By Thomas Hastings, Acting U.S. Ambassador
On December 1st each year, World AIDS Day prompts us to reflect upon our collective efforts to bring the HIV epidemic under control and end AIDS as we know it. We wear red ribbons to commemorate those who have lost their lives and the struggles of those still living with the disease.
For 2021, the U.S. government’s theme – Ending the HIV Epidemic: Equitable Access, Everyone’s Voice – reflects our strong commitment to end the HIV epidemic not just in the United States, but globally. In Zimbabwe, the U.S. Embassy celebrates PEPFAR’s ongoing efforts to achieve sustained epidemic control of HIV and reaffirms our deep commitment to ensure that the diverse voices of all affected ages, genders, and population groups are heard and valued in the global AIDS response.
PEPFAR’s support to Zimbabwe, including the $1.7 billion we have invested since 2003, has vastly and positively changed the direction of the HIV epidemic. In 2022 we will continue to provide services for the 1.2 million Zimbabweans living with HIV and support thousands of Zimbabwe health care workers who carry out this critical work.
The United States believes donor financing and support for the national health sector, if done right, results in improved systems that provide equitable access to quality services. Outsiders merely pouring money into the country will not do the trick. To make progress toward sustainable health financing, the Government of Zimbabwe must prioritize health in its budgeting process and implement sustainability plans to prepare for the eventual phase-out of donors’ support.
In the fight against HIV – as in all wars – there are heroes who contribute significantly to the dramatic progress. In May 2021, PEPFAR sent out a nationwide call for nominations of “PEPFAR Heroes” – Zimbabweans who have done extraordinary work to improve the lives of people living with HIV. From a list of more than 100 nominations, the public voted on the top 12 heroes.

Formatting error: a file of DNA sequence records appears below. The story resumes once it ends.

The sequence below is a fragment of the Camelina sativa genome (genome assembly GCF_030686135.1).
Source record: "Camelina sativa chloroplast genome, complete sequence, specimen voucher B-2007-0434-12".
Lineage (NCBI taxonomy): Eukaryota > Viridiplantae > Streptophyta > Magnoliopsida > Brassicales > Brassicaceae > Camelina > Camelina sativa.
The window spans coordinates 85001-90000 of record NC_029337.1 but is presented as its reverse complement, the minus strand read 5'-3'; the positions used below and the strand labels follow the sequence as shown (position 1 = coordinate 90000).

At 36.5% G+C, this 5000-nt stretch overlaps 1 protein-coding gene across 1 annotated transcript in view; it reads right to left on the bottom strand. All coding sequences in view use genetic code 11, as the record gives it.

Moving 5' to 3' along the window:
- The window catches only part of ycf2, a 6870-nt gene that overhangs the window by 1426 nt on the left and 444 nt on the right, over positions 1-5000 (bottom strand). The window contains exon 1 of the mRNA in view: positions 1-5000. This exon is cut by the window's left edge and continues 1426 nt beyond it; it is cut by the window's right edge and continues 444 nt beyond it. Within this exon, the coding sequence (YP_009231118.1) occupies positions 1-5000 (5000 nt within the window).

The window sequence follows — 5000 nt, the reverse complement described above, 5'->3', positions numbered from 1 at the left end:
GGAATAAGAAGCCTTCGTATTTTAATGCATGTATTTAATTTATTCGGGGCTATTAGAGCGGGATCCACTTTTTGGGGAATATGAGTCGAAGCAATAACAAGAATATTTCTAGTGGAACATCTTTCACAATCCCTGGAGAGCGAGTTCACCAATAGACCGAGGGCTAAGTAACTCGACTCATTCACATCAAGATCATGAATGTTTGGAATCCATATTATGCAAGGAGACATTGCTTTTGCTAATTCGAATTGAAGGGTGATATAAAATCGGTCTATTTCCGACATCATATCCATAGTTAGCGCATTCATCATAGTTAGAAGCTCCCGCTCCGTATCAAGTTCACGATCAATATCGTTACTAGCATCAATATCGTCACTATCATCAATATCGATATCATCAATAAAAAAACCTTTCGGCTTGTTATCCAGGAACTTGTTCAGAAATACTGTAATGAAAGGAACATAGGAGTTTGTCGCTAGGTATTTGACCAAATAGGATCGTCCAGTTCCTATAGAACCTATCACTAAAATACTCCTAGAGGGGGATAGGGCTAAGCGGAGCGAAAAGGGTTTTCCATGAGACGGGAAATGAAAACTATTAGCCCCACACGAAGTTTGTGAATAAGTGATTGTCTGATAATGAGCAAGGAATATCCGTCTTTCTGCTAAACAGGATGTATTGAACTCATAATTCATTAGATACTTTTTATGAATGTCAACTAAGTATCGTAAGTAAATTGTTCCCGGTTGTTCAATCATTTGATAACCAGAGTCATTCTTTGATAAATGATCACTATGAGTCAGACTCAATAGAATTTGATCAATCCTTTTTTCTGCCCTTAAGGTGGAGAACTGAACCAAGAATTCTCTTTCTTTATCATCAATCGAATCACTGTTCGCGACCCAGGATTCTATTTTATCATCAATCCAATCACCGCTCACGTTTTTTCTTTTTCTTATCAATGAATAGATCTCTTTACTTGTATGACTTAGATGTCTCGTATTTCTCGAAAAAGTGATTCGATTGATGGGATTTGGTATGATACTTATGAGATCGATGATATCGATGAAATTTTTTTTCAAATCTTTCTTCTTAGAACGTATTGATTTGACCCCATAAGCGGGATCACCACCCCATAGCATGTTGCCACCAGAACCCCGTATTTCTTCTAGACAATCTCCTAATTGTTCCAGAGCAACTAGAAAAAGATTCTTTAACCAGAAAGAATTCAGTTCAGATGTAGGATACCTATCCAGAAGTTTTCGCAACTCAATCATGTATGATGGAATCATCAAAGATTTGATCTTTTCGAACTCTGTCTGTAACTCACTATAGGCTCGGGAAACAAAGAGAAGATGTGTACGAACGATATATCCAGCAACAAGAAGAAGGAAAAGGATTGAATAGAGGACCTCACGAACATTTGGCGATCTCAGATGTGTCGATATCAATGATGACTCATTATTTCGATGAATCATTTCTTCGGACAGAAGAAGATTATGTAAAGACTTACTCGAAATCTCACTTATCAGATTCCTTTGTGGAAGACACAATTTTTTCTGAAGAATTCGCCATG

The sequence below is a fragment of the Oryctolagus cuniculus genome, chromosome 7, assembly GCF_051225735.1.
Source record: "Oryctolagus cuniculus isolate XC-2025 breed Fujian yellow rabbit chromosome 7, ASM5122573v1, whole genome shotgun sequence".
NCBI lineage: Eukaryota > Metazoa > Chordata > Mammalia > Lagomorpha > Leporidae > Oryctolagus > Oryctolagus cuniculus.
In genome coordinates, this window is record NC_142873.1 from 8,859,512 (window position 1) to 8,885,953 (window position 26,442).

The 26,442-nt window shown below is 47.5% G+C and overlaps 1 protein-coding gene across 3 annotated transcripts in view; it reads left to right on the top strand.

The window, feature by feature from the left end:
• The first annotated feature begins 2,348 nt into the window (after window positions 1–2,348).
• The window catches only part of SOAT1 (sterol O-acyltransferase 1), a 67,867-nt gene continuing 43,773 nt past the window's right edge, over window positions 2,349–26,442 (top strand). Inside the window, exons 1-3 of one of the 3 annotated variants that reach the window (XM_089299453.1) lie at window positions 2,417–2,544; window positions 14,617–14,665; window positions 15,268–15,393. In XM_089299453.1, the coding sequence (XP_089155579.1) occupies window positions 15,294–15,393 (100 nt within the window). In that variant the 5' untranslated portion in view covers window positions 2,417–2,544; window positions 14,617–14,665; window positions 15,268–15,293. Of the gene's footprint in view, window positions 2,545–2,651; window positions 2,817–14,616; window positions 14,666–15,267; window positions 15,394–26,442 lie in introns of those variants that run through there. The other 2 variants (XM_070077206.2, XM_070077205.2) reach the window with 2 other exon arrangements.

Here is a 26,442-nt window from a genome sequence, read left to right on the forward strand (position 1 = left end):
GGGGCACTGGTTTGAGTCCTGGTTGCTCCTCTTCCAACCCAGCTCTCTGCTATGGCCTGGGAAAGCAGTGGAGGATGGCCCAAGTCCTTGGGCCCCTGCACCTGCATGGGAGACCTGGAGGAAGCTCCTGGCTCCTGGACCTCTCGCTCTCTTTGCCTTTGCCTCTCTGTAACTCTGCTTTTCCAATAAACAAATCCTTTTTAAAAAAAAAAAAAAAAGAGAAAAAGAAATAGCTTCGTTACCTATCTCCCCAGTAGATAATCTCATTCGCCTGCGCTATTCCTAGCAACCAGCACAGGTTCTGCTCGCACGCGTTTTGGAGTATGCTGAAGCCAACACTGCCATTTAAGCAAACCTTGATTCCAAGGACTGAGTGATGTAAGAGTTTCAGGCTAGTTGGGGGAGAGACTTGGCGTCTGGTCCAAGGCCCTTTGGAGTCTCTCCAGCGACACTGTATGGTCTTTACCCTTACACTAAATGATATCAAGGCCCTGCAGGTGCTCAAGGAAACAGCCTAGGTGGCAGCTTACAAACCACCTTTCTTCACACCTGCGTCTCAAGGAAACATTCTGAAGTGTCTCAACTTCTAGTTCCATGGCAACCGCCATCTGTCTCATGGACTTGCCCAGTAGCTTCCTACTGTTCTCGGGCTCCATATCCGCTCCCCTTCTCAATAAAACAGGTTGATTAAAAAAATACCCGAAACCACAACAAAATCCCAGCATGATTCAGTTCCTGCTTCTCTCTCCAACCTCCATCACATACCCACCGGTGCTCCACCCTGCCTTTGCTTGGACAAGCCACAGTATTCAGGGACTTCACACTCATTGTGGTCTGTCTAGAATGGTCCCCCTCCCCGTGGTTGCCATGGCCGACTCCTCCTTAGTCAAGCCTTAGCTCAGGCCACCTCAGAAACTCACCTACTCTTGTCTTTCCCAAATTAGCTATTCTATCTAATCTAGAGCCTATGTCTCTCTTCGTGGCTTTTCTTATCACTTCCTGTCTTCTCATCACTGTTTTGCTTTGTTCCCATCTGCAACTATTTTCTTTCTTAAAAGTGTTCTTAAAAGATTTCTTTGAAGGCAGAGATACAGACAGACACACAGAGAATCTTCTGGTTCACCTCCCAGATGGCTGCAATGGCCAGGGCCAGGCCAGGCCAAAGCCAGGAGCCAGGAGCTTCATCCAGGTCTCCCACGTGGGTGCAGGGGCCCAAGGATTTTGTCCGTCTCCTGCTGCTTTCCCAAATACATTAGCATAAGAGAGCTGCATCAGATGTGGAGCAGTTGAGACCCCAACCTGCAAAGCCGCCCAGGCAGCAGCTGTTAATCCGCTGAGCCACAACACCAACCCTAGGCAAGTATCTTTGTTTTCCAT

On World AIDS Day, the United States honors these “PEPFAR Heroes” who have gone above and beyond and have shown commitment, passion, courage, and dedication to serve Zimbabwe’s communities. The heroes being honored include a nurse living openly with HIV who inspires her clients to test and, if infected, immediately start treatment; a journalist whose stories on HIV/AIDS have helped shed light on the struggles of key populations and marginalized communities; a researcher who led the first and second Zimbabwe Population-based HIV Impact Assessment (ZIMPHIA) surveys; and a fearless advocate for Zimbabwe’s transgender and intersex communities. These are just a few of the amazing stories. The 12 individuals are: Chipiwa Mugabe (47); Godfrey Musuka (50): Gumisayi Bonzo (51); Nkululeko Luphahla (57): Robert Tapfumaneyi (47); Simplicio Chilo (35); Phakamani Moyo (29); Olive Mutabeni (60); Margaret Cement (45); Tariro Chikwanha (59); Senzeni Chidziya (56); and Ticharwa Masimira (69).
We could use a few heroes right about now. We are at a crossroads in the global AIDS response, and the choices we make now will have critical implications for years to come. After decades of progress, our work is not yet finished. If we falter, millions more people will be infected with HIV, and millions more people now living with HIV will die of AIDS.
But if, together, we confront the challenges before us with conviction and compassion – and all of us be a little more heroic – we can pave the path to end the HIV epidemic everywhere and secure a better future for everyone.
Thomas Hastings is Chargé d’Affaires at the United States Embassy
Originally published in the Daily News